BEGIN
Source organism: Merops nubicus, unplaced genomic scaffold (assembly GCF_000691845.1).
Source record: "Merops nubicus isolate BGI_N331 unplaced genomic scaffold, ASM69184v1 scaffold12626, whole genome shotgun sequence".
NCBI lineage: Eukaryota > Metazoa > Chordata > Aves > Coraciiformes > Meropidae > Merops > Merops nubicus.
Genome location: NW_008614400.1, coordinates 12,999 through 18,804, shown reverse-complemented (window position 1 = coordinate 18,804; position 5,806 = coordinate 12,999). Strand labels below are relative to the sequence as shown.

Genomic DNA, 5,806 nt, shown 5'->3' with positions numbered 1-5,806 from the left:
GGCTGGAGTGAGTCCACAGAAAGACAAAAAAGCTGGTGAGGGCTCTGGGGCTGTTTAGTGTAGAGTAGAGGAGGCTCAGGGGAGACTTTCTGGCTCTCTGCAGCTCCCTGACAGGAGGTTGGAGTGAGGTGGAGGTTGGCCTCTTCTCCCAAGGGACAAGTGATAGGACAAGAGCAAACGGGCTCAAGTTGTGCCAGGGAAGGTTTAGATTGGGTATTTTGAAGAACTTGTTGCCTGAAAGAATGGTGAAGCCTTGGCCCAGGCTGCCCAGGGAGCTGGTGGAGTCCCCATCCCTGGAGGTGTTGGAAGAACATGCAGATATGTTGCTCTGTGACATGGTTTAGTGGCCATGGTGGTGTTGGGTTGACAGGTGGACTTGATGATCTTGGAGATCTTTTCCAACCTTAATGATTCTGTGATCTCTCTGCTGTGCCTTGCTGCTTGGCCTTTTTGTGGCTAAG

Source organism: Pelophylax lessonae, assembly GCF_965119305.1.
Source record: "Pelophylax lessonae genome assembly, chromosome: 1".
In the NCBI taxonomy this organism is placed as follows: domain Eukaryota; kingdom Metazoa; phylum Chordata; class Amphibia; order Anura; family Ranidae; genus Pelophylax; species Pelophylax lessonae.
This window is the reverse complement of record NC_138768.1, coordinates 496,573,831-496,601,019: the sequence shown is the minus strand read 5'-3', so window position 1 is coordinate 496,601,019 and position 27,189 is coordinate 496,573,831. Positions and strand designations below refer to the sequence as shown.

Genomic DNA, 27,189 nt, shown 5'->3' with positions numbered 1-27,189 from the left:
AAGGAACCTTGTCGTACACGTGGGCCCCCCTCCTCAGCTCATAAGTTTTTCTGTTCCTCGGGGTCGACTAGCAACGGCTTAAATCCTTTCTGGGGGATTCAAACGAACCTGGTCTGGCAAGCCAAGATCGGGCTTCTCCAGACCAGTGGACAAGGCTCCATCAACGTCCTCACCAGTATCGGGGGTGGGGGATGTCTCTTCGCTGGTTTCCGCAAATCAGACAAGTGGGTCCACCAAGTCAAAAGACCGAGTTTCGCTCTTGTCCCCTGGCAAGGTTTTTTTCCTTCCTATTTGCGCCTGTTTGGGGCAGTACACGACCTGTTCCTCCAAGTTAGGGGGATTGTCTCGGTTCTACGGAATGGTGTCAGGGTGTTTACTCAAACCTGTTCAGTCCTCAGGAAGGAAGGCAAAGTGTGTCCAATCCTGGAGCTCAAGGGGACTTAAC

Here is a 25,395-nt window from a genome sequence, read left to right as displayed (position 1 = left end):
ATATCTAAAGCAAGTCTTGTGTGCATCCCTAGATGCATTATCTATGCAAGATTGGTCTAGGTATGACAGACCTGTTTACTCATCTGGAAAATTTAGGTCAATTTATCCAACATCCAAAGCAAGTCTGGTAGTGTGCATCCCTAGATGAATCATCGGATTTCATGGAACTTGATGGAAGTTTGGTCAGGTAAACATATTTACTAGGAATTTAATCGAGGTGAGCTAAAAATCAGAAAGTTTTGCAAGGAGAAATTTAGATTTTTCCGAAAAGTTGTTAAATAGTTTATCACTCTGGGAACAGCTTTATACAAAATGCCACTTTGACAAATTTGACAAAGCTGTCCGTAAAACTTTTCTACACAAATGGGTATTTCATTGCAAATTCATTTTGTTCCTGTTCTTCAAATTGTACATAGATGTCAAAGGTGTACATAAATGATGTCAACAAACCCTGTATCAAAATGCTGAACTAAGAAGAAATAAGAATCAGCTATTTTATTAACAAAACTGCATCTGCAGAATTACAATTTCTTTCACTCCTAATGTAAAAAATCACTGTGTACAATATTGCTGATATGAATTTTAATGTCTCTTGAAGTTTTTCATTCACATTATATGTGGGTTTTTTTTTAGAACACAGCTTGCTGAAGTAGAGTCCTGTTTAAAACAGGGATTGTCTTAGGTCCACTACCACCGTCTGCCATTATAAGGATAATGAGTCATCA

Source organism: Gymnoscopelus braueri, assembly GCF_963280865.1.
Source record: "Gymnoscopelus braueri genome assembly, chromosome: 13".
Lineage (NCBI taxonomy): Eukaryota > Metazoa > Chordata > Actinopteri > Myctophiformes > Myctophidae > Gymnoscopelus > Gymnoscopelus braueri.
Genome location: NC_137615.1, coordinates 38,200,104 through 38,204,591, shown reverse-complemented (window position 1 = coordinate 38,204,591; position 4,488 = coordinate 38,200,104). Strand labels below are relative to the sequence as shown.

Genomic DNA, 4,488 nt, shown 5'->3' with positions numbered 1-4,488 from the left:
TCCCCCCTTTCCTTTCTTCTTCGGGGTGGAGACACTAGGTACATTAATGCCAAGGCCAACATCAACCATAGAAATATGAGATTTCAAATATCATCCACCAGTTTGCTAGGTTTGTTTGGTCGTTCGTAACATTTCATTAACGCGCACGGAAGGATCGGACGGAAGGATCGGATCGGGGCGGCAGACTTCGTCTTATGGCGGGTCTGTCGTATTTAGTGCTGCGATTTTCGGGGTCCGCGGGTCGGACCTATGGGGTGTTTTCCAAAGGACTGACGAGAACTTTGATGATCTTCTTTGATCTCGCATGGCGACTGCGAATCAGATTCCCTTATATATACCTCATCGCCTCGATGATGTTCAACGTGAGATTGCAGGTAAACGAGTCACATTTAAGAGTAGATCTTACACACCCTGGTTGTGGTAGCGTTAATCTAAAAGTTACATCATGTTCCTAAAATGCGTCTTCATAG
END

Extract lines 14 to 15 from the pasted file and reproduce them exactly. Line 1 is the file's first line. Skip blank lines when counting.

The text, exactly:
ATATCTAAAGCAAGTCTTGTGTGCATCCCTAGATGCATTATCTATGCAAGATTGGTCTAGGTATGACAGACCTGTTTACTCATCTGGAAAATTTAGGTCAATTTATCCAACATCCAAAGCAAGTCTGGTAGTGTGCATCCCTAGATGAATCATCGGATTTCATGGAACTTGATGGAAGTTTGGTCAGGTAAACATATTTACTAGGAATTTAATCGAGGTGAGCTAAAAATCAGAAAGTTTTGCAAGGAGAAATTTAGATTTTTCCGAAAAGTTGTTAAATAGTTTATCACTCTGGGAACAGCTTTATACAAAATGCCACTTTGACAAATTTGACAAAGCTGTCCGTAAAACTTTTCTACACAAATGGGTATTTCATTGCAAATTCATTTTGTTCCTGTTCTTCAAATTGTACATAGATGTCAAAGGTGTACATAAATGATGTCAACAAACCCTGTATCAAAATGCTGAACTAAGAAGAAATAAGAATCAGCTATTTTATTAACAAAACTGCATCTGCAGAATTACAATTTCTTTCACTCCTAATGTAAAAAATCACTGTGTACAATATTGCTGATATGAATTTTAATGTCTCTTGAAGTTTTTCATTCACATTATATGTGGGTTTTTTTTTAGAACACAGCTTGCTGAAGTAGAGTCCTGTTTAAAACAGGGATTGTCTTAGGTCCACTACCACCGTCTGCCATTATAAGGATAATGAGTCATCA

Source organism: Gymnoscopelus braueri, assembly GCF_963280865.1.